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New Player in Heart Disease Found

Molecular variation of ACE enzyme linked to hypertension

WEDNESDAY, June 19, 2002 (HealthDayNews) -- The genetic picture of high blood pressure and heart disease just got more complicated with the discovery of a molecular variation on the theme of the angiotensin-converting enzyme.

Most people with high blood pressure have at least a passing knowledge of angiotensin-converting enzyme (ACE) because many of them are taking ACE inhibitors to help keep the pressure down. ACE inhibitors, as their name implies, inhibit the activity of the ACE enzyme, which acts on a protein called angiotensinogen to produce angiotensin. That, in turn, tightens arteries and raises blood pressure.

Now, it turns out that more than one enzyme acts on angiotensinogen; with scientific brevity, it has been given the name ACE 2. Both ACEs act in the same way, clipping amino acids off the angiotensinogen enzyme. However, the original ACE clips off two amino acids, and ACE2 clips off one. The result is a molecule with a strikingly different set of activities that are just beginning to be explored.

Researchers at the University of Toronto in Canada have been doing the exploration. They have created mice that lack the gene for ACE 2 and have done detailed studies of what happens to those mice, reporting the results in tomorrow's issue of Nature.

It turns out mice that carry the gene for ACE 1 but not ACE 2 develop impaired heart function. "They have a severe defect in heart function, the mechanism of which we don't know," says Michael A. Crackower, a postdoctoral fellow and a member of the research team.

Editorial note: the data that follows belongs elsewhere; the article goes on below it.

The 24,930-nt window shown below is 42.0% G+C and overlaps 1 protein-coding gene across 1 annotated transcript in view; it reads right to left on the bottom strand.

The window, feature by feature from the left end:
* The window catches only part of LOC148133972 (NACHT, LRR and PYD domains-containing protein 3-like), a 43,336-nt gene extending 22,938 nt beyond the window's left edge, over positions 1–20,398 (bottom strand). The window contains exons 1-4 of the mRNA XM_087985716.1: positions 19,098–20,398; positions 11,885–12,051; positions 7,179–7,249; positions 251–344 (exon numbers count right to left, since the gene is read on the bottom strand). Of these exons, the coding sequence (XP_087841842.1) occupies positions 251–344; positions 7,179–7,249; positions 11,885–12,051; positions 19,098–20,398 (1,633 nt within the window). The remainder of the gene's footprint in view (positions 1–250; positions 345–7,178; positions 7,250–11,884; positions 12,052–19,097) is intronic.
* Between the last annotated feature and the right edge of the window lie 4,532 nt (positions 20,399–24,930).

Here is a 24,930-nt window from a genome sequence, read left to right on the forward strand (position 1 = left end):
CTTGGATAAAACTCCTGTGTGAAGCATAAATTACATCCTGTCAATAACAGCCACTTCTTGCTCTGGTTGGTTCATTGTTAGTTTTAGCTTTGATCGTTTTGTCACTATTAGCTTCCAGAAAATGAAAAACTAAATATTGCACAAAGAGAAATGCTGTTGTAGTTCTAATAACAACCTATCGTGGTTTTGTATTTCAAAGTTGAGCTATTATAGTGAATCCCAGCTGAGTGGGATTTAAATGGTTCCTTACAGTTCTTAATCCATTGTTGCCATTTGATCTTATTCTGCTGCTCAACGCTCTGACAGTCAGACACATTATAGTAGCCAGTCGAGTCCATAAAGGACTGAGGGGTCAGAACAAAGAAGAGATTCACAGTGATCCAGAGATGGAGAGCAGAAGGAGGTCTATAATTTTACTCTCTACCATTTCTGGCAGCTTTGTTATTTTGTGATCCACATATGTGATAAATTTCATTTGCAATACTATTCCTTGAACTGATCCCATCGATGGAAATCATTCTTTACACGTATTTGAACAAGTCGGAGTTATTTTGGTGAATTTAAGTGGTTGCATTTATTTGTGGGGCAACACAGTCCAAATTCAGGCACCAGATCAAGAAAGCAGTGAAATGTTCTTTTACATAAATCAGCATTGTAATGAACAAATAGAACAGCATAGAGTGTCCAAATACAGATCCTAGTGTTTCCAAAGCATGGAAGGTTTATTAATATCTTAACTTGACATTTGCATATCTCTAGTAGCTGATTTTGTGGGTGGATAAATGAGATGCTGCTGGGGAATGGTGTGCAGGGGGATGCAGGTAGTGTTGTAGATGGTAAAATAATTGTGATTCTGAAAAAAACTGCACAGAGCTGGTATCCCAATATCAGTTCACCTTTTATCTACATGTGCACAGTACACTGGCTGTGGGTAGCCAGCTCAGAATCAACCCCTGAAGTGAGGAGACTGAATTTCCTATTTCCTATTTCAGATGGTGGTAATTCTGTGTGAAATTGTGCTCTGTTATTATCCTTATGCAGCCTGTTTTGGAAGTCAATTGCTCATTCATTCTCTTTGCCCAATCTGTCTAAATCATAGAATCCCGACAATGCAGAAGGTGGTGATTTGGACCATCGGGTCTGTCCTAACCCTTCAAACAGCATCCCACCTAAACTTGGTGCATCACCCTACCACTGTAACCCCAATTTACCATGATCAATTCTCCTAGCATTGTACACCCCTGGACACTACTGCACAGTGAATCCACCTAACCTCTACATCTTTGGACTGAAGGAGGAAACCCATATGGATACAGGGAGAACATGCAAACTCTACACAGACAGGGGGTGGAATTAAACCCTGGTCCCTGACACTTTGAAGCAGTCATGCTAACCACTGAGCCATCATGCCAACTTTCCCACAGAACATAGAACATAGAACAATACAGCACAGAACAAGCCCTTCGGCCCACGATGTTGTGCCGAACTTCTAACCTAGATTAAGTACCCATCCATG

A statement by Dr. Josef Penninger, a professor of biophysics at Toronto and leader of the research effort, says one logical explanation is the product of the ACE 2 gene protects against previously unidentified damaging side effects of the ACE 1 product. While ACE 1 does lower blood pressure, it also appears to generate molecules that attack the heart, he says.

"What I found interesting is that the hearts in our mice looked like human ones with coronary heart disease," Penninger says. "The transgenic mouse models created in these studies can now be used to develop new approaches to heart disease therapy and new approaches to genetic screening to determine if people are at risk for heart disease and heart failure."

ACE 2 also appears to play a role in high blood pressure, Crackower says. Previous studies have identified the location of a not-yet-identified gene closely involved in high blood pressure. The ACE 2 gene is in that region, which makes it "a strong candidate" for that role, Crackower says.

One immediate goal of ACE 2 research at Toronto is "to determine the mechanism that causes the heart defect," he says. The current theory is the trouble is caused by a reaction that deprives the endothelium, the delicate outer layer of heart muscle, of an adequate supply of oxygen.

The discovery of ACE 2 "raises new questions that may lead to radically new insights," says Dr. Kenneth E. Bernstein, professor of pathology at Emory University and author of an accompanying editorial.

"Finding that an enzyme had an effect on the heart was very exciting," he says. "When you see something unexpected, it opens new ways of thinking."

There is a classic sequence in scientific discovery, Bernstein says; first, a major discovery, then the longer work of understanding all the implications of that discovery. "This discovery clearly means that something is going on that we need to understand," he says. "When we understand it, we can start to manipulate it."

Is there a new kind of drug for high blood pressure on the horizon? One hint comes from Crackower's plans. He is about to start working for Amgen, the California-based biotechnology company that helped finance the research.

What To Do

You can learn about existing ACE inhibitors from the Austin Heart Group. Meanwhile, the American Heart Association has a page on drugs that lower blood pressure.

SOURCES: Michael A. Crackower, Ph.D., postdoctoral fellow, University of Toronto; Kenneth E. Bernstein, M.D., professor, pathology, Emory University, Atlanta; June 20, 2002, Nature
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